key review info
- Application: GProFTPD 8.3.1
- Reviewed on:
- Servers management
- (4 more, see all...)
ProFTPd is a FTP server promoted as stable and secure, when configured properly on a website. It's also promoted as highly configurable, GPL-licensed FTP server software. The ProFTPd server can easily be used by both home-users and large corporations without too much effort. To get an idea about how popular and secure ProFTPd is, the software is used by very large sites such as SourceForge, Samba.org. Linksys, Slakware and so on. And to make it even more easier to configure, anyone can use GproFTPd, a graphical configuration tool for Linux desktop environments.
GproFTPd is an easy to use GTK+ administration tool created for the proftpd standalone server. It provides admins with access to virtual hosting, 8layers of security including chrooted users and encrypted transfers on both the data and/or control channels. It's ideal for both standalone ftp serving and webhotes.
GproFTPd can easily be installed using the packages created especially for your distribution. Packages are available for Ubuntu, Fedora, Debian, Mandriva, Gentoo and of course, the source code package. To install each one of them, fetch them to your disks and use your distribution's package manager to install it (rpm, dpkg etc). If you follow this method, first make sure your system has python and GTK+ installed. You can also use directly the package manager to search, fetch the dependencies automatically and install all required packages.
Once installed, you can find its shortcut under the 'Internet' section in KDE or Gnome menu, or you can run it by typing gproftpd in a terminal. Keep in mind however that proftpd binary uses the /etc/proftpd/proftpd.conf configuration file, while GproFTPd uses /etc/proftpd.conf. The first time you start GproFTPd, you'll see in the upper right part of the window that FTP daemon's status is deactivated. You have to make some adjustments to the configuration before you can start the FTP daemon. The first one, if your system's hostname isn't listed in /etc/hosts file, you will get an error reporting no valid servers configured. To get through this error, simply add your current hostname (type hostname in a terminal) to /etc/hosts file with a line that looks like this: 127.0.0.1 your.current.hostname.
The GproFTPd main window is divided into several tabs, each containing different configuration variables. From the Servers tab, you can add different FTP servers that will run either on virtual hosts, or on different ports. For each selected server, you can configure its IP, its name, either NAT routing is enabled, the admin email address, and a lot more directives in the lower half part of the main window. Also from this tab, you can set the default home and upload directory, the HTML statistics file path and the user and group the server is running as.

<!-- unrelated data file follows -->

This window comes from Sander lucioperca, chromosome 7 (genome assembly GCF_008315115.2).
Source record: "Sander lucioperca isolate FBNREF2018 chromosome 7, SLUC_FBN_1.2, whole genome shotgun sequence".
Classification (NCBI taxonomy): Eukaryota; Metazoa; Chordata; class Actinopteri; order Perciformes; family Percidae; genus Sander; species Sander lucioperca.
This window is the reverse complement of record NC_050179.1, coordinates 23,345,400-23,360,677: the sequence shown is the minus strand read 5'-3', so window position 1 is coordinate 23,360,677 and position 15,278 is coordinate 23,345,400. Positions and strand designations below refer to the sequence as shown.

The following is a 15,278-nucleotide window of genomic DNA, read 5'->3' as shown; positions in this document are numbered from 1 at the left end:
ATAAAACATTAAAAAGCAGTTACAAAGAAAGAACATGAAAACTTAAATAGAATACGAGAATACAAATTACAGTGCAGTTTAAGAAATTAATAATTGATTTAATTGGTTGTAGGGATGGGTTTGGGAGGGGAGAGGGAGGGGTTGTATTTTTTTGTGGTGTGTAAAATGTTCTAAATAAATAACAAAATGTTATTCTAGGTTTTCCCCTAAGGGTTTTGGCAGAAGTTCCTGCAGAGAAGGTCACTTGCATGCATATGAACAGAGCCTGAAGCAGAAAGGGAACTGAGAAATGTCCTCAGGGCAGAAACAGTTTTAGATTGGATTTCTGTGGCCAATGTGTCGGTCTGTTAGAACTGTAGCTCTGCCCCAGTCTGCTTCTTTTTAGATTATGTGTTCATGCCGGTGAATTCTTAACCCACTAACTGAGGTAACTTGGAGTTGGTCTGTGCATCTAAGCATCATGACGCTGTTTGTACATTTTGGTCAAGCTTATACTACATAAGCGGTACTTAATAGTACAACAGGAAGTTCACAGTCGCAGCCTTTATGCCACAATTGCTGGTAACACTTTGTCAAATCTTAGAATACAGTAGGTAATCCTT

From the next tab, Users, you can manage existing users or add new ones. For each user, you can modify its username, password, group, home directory and which shell to use. Moreover, you can set whether the account is locked, as well as if the FTP server will require a password for that specific user, whether to show it in statistics. Also, you can add the directories the user is allowed to, set the maximum logins value and which hosts or IP addresses to allow logins from.
The Transfers tab displays the total transfer rate, the total incoming and outgoing rate and the list of currently active users. From this tab you also have the ability to kick or kickban one or more users. The next tab, Disc, only lists the currently mounted filesystems and several details regarding them, such as the total space, the space used and available. The Files tab will list the last transferred files, as well as whether if they were uploaded or downloaded, the path they were saved to, the hostname they came from or going to and the date when the transfer started. The Security tab will only tail the /var/log/secure file to display various errors or security related events. The last tab, Configuration, contains a basic text editor which opens the /etc/proftpd.conf file and allows you to manually edit any directives from the configuration file. When you're done editing it, simply press the Save button and the FTP daemon is rehashed to apply the new settings.
The main GproFTPd window shows a toolbar in the upper section which contains buttons linked to various actions. From the toolbar, you can activate, deactivate or shutdown the FTP daemon, apply the changes, open a short help window, open the about dialog and quit the application.
GproFTPd is a tool which allows you to configure your ProFTPd server quick and easy. It doesn't require extended knowledge as the default settings are working just fine.
The error reporting isn't detailed enough. I had to run proftpd with extended debug options to find out why the daemon won't start. Also, using a different configuration file than proftpd daemon could be a little confusing.
You should definitely give GproFTPd a try, especially if you think about running a FTP server but are afraid you won't be able to configure it properly.
Check out some screenshots below: